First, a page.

"All right. You had an opportunity to hear and listen to a `mental health professional' this morning, Doctor Rast. I assume that's what you will base your verdict on as to probability of future conduct."

Defense counsel's cross examination of Rast never established any connection between the diagnosis of sociopath and childhood experiences of Richardson. Rast's testimony went directly to the question of future dangerousness that could be properly considered under special issue number two.

Appellant also asserts that Kabelitz' testimony of appellant's reading problems puts him on equal footing with Penry. We reject appellant's argument. Difficulty with learning to read, in and of itself, cannot establish a Penry claim. Penry was diagnosed as mentally retarded, in and out of state schools, and never finished the first grade. Penry, 492 U.S. at 307, 109 S. Ct. at 2941. Appellant, on the other hand, did not suffer from the plethora of problems that Penry did. Difficulty with reading in the context of appellant's case does not reach the threshold that mandates a Penry instruction.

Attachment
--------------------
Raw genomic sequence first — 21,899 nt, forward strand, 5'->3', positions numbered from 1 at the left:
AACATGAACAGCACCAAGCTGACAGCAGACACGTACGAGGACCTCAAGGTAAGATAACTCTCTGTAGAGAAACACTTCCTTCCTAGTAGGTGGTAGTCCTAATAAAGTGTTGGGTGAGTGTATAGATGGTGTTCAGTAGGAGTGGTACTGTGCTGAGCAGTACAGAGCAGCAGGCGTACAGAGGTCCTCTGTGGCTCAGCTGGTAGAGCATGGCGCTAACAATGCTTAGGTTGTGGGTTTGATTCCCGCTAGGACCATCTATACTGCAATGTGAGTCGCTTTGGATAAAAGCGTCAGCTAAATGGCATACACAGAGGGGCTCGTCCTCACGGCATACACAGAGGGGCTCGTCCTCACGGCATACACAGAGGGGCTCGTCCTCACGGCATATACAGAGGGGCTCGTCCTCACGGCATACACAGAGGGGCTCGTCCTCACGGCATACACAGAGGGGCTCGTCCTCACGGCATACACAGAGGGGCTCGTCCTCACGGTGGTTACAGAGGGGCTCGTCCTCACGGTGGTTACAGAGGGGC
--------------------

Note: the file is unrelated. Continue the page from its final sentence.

RELIGIOUS DEVOTION

Several ministers other than Kabelitz testified as to the religious devotion of appellant. Doctor Griswold, a lay minister, had occasion to visit appellant during his incarceration in Denver. Griswold testified that appellant "came to a deep understanding of what the christian life is about."

Herbert Holston, minister and educator, also testified that appellant had made attempts to bring other persons to Christ. The record reflects that appellant's evangelical zeal took place while incarcerated in San Antonio.

Wayne Bernard, minister of the Randolph Church of Christ in Universal City, testified that appellant had studied the word of God for seven months. Bernard noted that he had seen a "real conversion within Miguel, and I think that is evidenced by the fact that I have never seen any acts of violence, verbal or physical from him in the seven months I have known him." Again, appellant's conversion took place during his incarceration in San Antonio.